Brian Hoyer took concussion seriously, has read 'horror stories'


HOUSTON -- On Sunday, while his team prepared to face the New York Jets, Houston Texans quarterback Brian Hoyer stayed home. His 3-year-old son, Garrett, wanted to go get donuts, but in his situation Hoyer didn't think that would be the best idea.

He was home recovering from a concussion he suffered six days prior against the Cincinnati Bengals. The gameday atmosphere could have aggravated his symptoms, and he didn't want television shots of him on the sideline to be any sort of distraction.

He was almost fully healed, but not quite there yet. So Hoyer stayed home to watch the game.

"If I was younger I’d be a little more brazen and stupid about it," Hoyer said. "You hear horror stories about people. I went into it, and even my wife was like, 'I’m actually proud of you for dealing with it the way you did.' I was dead serious about it. I gave them fully accurate answers. If we’re going to talk about [concussion safety], players, that’s our responsibility, too."

Hoyer passed the concussion protocol on Monday morning and returned to meetings with his teammates. He practiced for the first time in a week and a half on Wednesday.

This concussion was the fourth he has been diagnosed with while playing football. He suffered one in high school, one in college at Michigan State and one during his rookie year in the NFL.

"It was similar to this," Hoyer said of his high school concussion. "Kept playing. Different kind of reaction. Back then it wasn’t what it is now. Really, I’m thankful for what it is now. Had I kept playing or had I gone back this last week, that’s when -- when they’re really close together, from what I’ve read, that’s when [serious damage occurs]."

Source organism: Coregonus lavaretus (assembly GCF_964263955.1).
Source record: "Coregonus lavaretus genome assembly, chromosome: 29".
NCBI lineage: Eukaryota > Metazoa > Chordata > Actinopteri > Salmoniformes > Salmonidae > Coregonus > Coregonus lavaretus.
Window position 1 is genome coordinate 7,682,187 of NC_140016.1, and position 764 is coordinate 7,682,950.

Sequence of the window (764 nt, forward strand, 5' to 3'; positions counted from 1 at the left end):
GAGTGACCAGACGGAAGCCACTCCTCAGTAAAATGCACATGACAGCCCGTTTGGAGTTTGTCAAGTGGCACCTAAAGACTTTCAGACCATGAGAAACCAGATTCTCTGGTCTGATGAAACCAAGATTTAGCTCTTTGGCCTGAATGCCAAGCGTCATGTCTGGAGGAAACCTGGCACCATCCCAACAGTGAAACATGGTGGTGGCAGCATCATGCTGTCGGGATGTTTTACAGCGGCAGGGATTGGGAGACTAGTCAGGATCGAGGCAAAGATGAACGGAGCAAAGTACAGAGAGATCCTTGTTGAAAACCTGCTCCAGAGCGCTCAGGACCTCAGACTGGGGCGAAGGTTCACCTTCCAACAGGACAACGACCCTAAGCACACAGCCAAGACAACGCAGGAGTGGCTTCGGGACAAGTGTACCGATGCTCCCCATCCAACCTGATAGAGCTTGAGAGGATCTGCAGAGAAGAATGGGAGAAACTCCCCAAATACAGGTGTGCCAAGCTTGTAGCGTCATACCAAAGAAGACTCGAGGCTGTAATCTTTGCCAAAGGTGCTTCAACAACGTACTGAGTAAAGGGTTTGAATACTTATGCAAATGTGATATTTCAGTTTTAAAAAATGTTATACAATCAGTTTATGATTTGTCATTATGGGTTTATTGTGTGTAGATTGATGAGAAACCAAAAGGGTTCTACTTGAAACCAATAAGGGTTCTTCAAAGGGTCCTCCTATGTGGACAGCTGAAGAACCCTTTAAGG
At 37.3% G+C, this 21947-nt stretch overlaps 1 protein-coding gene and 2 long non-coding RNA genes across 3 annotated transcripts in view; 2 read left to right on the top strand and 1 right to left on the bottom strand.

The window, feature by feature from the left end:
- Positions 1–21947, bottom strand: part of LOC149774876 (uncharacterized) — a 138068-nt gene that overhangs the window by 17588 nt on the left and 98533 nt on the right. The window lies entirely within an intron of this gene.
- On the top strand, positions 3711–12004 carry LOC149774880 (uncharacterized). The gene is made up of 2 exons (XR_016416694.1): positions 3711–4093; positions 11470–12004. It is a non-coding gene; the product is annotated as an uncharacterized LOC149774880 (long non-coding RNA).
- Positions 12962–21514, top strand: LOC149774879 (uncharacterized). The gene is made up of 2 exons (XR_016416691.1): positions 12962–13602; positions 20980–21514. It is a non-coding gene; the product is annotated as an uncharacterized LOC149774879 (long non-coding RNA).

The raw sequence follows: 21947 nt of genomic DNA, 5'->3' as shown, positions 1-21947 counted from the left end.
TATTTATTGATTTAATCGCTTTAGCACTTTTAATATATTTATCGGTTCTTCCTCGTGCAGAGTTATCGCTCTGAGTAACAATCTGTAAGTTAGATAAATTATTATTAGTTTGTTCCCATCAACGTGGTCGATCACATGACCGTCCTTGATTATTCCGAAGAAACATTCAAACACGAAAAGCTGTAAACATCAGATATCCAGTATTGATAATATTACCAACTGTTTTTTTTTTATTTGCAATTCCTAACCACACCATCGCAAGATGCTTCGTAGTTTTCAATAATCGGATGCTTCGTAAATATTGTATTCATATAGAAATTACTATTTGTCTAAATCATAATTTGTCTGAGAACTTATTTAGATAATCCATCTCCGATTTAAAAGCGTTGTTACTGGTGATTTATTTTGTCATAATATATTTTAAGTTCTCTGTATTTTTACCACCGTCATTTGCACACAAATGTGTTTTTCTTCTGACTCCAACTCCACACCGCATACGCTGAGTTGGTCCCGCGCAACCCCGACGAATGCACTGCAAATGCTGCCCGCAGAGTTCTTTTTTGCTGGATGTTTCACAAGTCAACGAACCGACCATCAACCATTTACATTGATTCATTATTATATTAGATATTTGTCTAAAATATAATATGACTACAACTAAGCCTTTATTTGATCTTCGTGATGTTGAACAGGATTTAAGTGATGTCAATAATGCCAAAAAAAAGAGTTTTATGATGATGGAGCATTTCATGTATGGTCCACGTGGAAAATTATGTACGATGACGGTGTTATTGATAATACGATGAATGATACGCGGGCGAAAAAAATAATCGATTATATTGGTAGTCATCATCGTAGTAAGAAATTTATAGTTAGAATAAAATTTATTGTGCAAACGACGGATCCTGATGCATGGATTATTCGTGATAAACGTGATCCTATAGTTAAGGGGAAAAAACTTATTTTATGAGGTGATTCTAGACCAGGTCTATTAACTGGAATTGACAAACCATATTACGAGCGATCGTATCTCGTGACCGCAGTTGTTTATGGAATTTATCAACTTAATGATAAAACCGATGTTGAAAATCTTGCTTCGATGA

There was no headache associated with this concussion. Hoyer didn't feel right and everyone around him could tell. Offensive coordinator George Godsey told coach Bill O'Brien something wasn't right. After the series ended, O'Brien said Hoyer told him he was having trouble remembering plays.

I asked Hoyer if he had any blank spots in his memory from the game. He didn't want to really get into it. He did say he didn't remember the hit that caused the concussion.

"It wasn’t really up to me," Hoyer said of when he left the game. "I think people were aware that I wasn’t really all there. It’s definitely a scary thing."

Hoyer keeps abreast of concussion research. He and his wife both stay informed.

He knew he shouldn't be out there, but part of him still wished he was.

When Cecil Shorts III caught a pass and turned to throw, the camera shot tightened on Shorts. Hoyer nearly lost it because he knew the play called for a touchdown throw to Alfred Blue and he couldn't see if Blue was open.

Garrett is too young right now to understand why his dad was home last Sunday. The kids slept through the Texans' 24-17 win over the Jets while Hoyer tried not to wake them from his excited shouts. Lauren texted him occasionally from another room to keep it down.

"I want him to be happy," Hoyer said. "I want him to be happy, I want him to be safe. He already knows what I do so it’s going to be hard to keep him from it. At least for me I’m educated on it. I’m very educated because I’ve gotten to this level. ...

"You hope that kids in general, if they are playing football, they learn the right way, they learn the techniques. You’d like to see trainers, even at fifth- and sixth-grade games who can identify stuff like that . for me it’s about him being happy and also being safe. He’ll benefit from my knowledge."